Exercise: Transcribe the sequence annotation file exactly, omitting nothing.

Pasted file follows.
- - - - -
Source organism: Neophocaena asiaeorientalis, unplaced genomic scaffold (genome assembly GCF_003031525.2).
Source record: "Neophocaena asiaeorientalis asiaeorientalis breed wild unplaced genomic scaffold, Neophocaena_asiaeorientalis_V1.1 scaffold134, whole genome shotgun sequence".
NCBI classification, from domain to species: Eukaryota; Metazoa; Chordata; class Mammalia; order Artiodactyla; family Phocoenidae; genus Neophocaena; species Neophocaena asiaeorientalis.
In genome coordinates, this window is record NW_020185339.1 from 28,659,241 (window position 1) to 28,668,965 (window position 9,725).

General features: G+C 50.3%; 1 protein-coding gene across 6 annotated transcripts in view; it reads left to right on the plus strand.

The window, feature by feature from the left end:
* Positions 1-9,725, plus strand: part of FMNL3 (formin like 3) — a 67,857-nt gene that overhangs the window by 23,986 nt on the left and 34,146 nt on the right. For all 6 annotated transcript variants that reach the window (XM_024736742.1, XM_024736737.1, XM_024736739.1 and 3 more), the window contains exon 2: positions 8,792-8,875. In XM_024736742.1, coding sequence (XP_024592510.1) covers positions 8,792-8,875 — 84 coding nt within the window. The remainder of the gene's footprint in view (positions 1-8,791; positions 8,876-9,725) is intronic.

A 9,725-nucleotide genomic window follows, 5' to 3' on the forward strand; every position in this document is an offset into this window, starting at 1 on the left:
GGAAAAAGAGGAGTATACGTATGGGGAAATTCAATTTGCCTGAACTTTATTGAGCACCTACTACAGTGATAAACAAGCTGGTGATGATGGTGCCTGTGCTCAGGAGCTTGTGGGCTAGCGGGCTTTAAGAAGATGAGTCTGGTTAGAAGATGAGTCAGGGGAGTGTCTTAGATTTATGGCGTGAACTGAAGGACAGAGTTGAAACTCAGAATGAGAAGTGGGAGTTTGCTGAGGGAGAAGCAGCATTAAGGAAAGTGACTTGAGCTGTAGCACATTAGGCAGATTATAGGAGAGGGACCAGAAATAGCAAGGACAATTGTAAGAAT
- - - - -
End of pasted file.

Source organism: Neophocaena asiaeorientalis, unplaced genomic scaffold (genome assembly GCF_003031525.2).
Source record: "Neophocaena asiaeorientalis asiaeorientalis breed wild unplaced genomic scaffold, Neophocaena_asiaeorientalis_V1.1 scaffold134, whole genome shotgun sequence".
NCBI classification, from domain to species: Eukaryota; Metazoa; Chordata; class Mammalia; order Artiodactyla; family Phocoenidae; genus Neophocaena; species Neophocaena asiaeorientalis.
In genome coordinates, this window is record NW_020185339.1 from 28,659,241 (window position 1) to 28,668,965 (window position 9,725).

General features: G+C 50.3%; 1 protein-coding gene across 6 annotated transcripts in view; it reads left to right on the plus strand.

The window, feature by feature from the left end:
* Positions 1-9,725, plus strand: part of FMNL3 (formin like 3) — a 67,857-nt gene that overhangs the window by 23,986 nt on the left and 34,146 nt on the right. For all 6 annotated transcript variants that reach the window (XM_024736742.1, XM_024736737.1, XM_024736739.1 and 3 more), the window contains exon 2: positions 8,792-8,875. In XM_024736742.1, coding sequence (XP_024592510.1) covers positions 8,792-8,875 — 84 coding nt within the window. The remainder of the gene's footprint in view (positions 1-8,791; positions 8,876-9,725) is intronic.

A 9,725-nucleotide genomic window follows, 5' to 3' on the forward strand; every position in this document is an offset into this window, starting at 1 on the left:
GGAAAAAGAGGAGTATACGTATGGGGAAATTCAATTTGCCTGAACTTTATTGAGCACCTACTACAGTGATAAACAAGCTGGTGATGATGGTGCCTGTGCTCAGGAGCTTGTGGGCTAGCGGGCTTTAAGAAGATGAGTCTGGTTAGAAGATGAGTCAGGGGAGTGTCTTAGATTTATGGCGTGAACTGAAGGACAGAGTTGAAACTCAGAATGAGAAGTGGGAGTTTGCTGAGGGAGAAGCAGCATTAAGGAAAGTGACTTGAGCTGTAGCACATTAGGCAGATTATAGGAGAGGGACCAGAAATAGCAAGGACAATTGTAAGAAT